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The PTMP has morphed into a coastal reclamation scheme consisting of three islands totalling 1,820 ha, says Khoo Salma. - NSTP file pic
The PTMP has morphed into a coastal reclamation scheme consisting of three islands totalling 1,820 ha, says Khoo Salma. - NSTP file pic

LETTERS: The Penang chief minister is rushing to sign a Project Delivery Partner (PDP) agreement with SRS Consortium to implement the Penang Transport Master Plan (PTMP).

Initially proposed to solve Penang’s traffic problems, this transport plan has morphed into a coastal reclamation scheme consisting of three islands totalling 1,820 ha.

One could claim that the Penang South Reclamation (PSR) project was sneaked into the state agenda inside a Trojan horse called PTMP.

Since 2013, the key focus and goal of the PTMP project has shifted from “moving people” to “moving cars” to a coastal reclamation project.

Civil society helped the state produce the Halcrow Plan to guide Penang towards a targeted statewide 40 per cent public transport ridership.

After endorsing the plan, the state government put out a Request for Proposal instead of an open tender based on specifications.

Within a few months of getting SRS Consortium on board, the cost of PTMP swelled from RM27 billion to RM46 billion.

The bloated PTMP was a Trojan horse bedecked with jewels: light rail transit, bus rapid transit, monorail, tram and cable car.

The Penang government decided to prioritise three mega project components for implementation: the RM8 million to RM10 billion LRT, the RM9.6 billion Pan-Island Link and the RM11 billion PSR project.

Ordinary people are not likely to dwell on the fact that most of the remainder transport components will take decades to roll out, by which time the long awaited transport modes may be obsolete.

The added attractiveness of the PDP model, in the case of PTMP, is that it provides the state government with the flexibility to modify or deviate from any plan.

However, Penang island is neither an island-state nor an island nation like Singapore.

More than half of Penang’s population live in Seberang Prai and they complain about traffic congestion, and a lack of quality development and jobs.

Penang islanders complain about traffic congestion, overdevelopment and environmental degradation.

In the past, the state relied on Penang Development Corporation to manage its industrial expansion.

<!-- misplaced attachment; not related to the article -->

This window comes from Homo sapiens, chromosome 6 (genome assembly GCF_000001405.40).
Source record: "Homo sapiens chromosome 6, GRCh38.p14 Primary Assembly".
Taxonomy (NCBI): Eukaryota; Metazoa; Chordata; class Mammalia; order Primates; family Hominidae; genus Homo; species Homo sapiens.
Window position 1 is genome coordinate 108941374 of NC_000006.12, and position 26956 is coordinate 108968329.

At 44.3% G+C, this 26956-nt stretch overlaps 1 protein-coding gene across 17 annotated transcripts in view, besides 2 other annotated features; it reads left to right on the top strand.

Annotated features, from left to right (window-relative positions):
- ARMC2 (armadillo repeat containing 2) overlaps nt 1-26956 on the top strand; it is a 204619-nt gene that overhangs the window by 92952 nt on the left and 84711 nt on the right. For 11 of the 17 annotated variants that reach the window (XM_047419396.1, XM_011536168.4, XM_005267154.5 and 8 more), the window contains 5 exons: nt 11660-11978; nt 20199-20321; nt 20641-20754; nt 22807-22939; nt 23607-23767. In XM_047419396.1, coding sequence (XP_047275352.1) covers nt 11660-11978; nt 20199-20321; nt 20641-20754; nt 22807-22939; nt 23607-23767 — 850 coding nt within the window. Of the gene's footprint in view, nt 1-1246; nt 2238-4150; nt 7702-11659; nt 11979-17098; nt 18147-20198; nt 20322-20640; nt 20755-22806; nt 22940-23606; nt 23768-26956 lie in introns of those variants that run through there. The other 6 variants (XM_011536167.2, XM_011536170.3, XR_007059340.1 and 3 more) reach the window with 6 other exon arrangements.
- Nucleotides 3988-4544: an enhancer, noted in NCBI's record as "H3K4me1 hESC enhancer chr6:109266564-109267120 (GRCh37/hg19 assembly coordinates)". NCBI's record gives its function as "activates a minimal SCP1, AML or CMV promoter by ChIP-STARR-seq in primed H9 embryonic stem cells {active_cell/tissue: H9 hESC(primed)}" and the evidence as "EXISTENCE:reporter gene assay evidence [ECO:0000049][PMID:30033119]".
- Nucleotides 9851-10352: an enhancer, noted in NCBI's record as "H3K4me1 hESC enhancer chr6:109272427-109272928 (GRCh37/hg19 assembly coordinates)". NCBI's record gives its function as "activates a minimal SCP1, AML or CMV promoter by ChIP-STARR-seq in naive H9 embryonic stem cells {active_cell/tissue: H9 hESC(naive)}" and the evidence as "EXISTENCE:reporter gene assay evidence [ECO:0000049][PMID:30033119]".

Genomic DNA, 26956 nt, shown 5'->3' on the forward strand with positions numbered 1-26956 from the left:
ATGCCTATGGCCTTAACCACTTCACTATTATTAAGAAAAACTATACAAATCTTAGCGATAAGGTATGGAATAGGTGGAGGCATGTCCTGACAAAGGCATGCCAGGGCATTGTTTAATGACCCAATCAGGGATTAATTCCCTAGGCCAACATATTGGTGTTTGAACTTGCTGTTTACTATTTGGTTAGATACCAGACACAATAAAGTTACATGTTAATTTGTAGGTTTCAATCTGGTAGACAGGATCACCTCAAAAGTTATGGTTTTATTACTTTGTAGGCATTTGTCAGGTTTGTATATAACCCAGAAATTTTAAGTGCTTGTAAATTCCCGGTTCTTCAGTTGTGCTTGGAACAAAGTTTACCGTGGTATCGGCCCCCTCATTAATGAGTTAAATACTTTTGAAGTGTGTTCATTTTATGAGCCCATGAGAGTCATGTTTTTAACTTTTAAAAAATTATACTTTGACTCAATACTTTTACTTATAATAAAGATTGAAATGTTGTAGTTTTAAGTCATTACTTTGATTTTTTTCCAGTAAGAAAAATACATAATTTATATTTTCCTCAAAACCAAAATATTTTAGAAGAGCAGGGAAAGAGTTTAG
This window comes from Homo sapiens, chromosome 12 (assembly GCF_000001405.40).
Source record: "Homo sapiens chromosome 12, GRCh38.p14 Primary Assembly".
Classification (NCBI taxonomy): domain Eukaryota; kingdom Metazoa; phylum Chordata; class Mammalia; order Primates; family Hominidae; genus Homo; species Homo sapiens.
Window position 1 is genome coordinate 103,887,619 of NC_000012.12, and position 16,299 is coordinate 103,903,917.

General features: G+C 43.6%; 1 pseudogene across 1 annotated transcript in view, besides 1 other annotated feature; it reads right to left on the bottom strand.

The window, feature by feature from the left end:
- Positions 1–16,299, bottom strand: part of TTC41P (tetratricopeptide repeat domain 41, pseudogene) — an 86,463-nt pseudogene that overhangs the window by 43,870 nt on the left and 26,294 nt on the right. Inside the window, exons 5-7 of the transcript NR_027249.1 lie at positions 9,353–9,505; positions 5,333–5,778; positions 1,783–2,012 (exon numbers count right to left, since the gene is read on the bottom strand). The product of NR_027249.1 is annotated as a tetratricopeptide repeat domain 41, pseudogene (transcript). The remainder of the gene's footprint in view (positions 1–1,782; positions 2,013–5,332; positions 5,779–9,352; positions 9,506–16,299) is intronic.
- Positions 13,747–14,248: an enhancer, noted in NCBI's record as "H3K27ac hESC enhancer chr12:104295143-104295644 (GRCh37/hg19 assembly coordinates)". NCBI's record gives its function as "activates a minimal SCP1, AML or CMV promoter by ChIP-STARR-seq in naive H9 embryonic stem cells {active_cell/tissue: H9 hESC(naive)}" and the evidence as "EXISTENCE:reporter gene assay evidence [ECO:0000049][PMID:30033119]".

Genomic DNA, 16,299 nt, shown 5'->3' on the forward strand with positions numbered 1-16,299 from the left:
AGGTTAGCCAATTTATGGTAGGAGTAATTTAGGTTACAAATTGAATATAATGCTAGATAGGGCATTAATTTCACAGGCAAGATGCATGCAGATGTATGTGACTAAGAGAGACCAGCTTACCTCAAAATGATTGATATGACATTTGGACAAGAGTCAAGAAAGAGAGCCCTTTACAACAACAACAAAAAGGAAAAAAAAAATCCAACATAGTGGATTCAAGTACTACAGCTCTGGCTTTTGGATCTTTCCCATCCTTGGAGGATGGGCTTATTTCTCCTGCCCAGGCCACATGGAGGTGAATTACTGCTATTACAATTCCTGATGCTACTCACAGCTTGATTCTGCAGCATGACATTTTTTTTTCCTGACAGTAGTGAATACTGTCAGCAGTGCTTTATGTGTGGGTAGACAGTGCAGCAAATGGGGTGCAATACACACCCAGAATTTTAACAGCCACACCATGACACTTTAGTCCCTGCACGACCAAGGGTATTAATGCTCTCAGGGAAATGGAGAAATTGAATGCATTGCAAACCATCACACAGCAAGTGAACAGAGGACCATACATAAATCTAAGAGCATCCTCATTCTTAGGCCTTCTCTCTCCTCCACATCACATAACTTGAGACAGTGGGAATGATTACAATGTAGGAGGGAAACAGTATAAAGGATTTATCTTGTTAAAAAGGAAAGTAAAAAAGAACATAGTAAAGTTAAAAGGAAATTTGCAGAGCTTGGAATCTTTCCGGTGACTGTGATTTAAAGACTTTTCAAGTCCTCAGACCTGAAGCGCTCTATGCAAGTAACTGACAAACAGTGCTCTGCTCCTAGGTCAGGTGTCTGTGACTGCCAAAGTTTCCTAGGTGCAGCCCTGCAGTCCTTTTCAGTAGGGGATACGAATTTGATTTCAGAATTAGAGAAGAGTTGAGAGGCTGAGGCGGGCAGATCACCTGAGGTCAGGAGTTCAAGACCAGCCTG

With an airport coming up in Kulim, Kedah, an opportunity presents itself to develop a new Free Industrial Zone Corridor on the mainland, supported by planning and investment.

Yet the state government seems intent on focusing the first RM30 billion worth of PTMP projects on Penang island, stretched out over 10 to 15 years or longer.

Bear in mind that after 12 years of the Pakatan government, Penang is still without gazetted local plans for its 1.8 million population.

While failing to provide residents with the full benefits of town planning according to the Town and Country Act, the chief minister allocated RM5 million for a master plan for 400,000 future residents of the Penang South Islands.

The question is, who will the master plan serve?

In undertaking PTMP and PSR, the state government will not be protected against possible losses.

Penang residents will mourn the “tragedy of the commons” and bear the heavy social and environmental costs of ecosystem destruction on the island’s south.

They will also lose out from the missed opportunity to prosper Seberang Prai.

Notwithstanding, PDP will be assured of its fixed fees and reimbursables in managing many contracts.

In Sabah and Sarawak, the federal government has decided to axe the PDP model in the PanBorneo Highway project to save cost. This has given rise to allegations of double standards: why should the federal government turn a blind eye to Penang exceptionalism?

The government vows to abandon business cronyism to fight corruption and to spearhead institutional reforms.

It should start by carrying out a review of the Penang PDP arrangement, PTMP and the social and environmental impact of PSR.

KHOO SALMA

Penang


The views expressed in this article are the author’s own and do not necessarily reflect those of the New Straits Times

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